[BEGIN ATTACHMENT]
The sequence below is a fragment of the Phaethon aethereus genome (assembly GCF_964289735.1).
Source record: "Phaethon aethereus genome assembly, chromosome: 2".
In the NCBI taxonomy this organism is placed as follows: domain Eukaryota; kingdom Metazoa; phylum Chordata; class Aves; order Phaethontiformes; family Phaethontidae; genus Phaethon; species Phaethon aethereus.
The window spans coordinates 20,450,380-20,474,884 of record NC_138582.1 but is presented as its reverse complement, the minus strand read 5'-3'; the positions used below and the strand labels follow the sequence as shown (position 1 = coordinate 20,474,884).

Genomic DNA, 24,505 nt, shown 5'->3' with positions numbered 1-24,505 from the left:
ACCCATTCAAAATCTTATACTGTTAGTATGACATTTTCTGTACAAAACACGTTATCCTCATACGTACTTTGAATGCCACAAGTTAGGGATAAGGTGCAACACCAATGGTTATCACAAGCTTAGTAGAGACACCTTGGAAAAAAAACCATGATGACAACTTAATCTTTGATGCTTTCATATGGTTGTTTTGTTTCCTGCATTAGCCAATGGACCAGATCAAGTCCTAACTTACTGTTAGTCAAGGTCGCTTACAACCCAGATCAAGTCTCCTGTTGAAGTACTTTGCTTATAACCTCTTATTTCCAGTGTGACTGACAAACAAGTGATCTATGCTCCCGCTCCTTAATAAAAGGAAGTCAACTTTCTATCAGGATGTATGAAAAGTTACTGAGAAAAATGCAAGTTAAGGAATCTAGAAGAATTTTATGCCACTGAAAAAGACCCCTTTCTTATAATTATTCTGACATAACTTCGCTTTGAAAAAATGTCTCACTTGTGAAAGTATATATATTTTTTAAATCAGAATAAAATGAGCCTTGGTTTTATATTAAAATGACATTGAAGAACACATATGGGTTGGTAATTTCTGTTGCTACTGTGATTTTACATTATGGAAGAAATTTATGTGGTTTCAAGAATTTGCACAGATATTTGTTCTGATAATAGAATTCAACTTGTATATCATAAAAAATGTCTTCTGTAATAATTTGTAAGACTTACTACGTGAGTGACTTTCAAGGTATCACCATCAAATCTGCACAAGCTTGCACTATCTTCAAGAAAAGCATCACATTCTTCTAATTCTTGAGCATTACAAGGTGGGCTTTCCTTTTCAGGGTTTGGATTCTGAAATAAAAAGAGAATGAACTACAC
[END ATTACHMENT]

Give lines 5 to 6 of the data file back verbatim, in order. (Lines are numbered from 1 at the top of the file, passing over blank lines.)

Genomic DNA, 24,505 nt, shown 5'->3' with positions numbered 1-24,505 from the left:
ACCCATTCAAAATCTTATACTGTTAGTATGACATTTTCTGTACAAAACACGTTATCCTCATACGTACTTTGAATGCCACAAGTTAGGGATAAGGTGCAACACCAATGGTTATCACAAGCTTAGTAGAGACACCTTGGAAAAAAAACCATGATGACAACTTAATCTTTGATGCTTTCATATGGTTGTTTTGTTTCCTGCATTAGCCAATGGACCAGATCAAGTCCTAACTTACTGTTAGTCAAGGTCGCTTACAACCCAGATCAAGTCTCCTGTTGAAGTACTTTGCTTATAACCTCTTATTTCCAGTGTGACTGACAAACAAGTGATCTATGCTCCCGCTCCTTAATAAAAGGAAGTCAACTTTCTATCAGGATGTATGAAAAGTTACTGAGAAAAATGCAAGTTAAGGAATCTAGAAGAATTTTATGCCACTGAAAAAGACCCCTTTCTTATAATTATTCTGACATAACTTCGCTTTGAAAAAATGTCTCACTTGTGAAAGTATATATATTTTTTAAATCAGAATAAAATGAGCCTTGGTTTTATATTAAAATGACATTGAAGAACACATATGGGTTGGTAATTTCTGTTGCTACTGTGATTTTACATTATGGAAGAAATTTATGTGGTTTCAAGAATTTGCACAGATATTTGTTCTGATAATAGAATTCAACTTGTATATCATAAAAAATGTCTTCTGTAATAATTTGTAAGACTTACTACGTGAGTGACTTTCAAGGTATCACCATCAAATCTGCACAAGCTTGCACTATCTTCAAGAAAAGCATCACATTCTTCTAATTCTTGAGCATTACAAGGTGGGCTTTCCTTTTCAGGGTTTGGATTCTGAAATAAAAAGAGAATGAACTACAC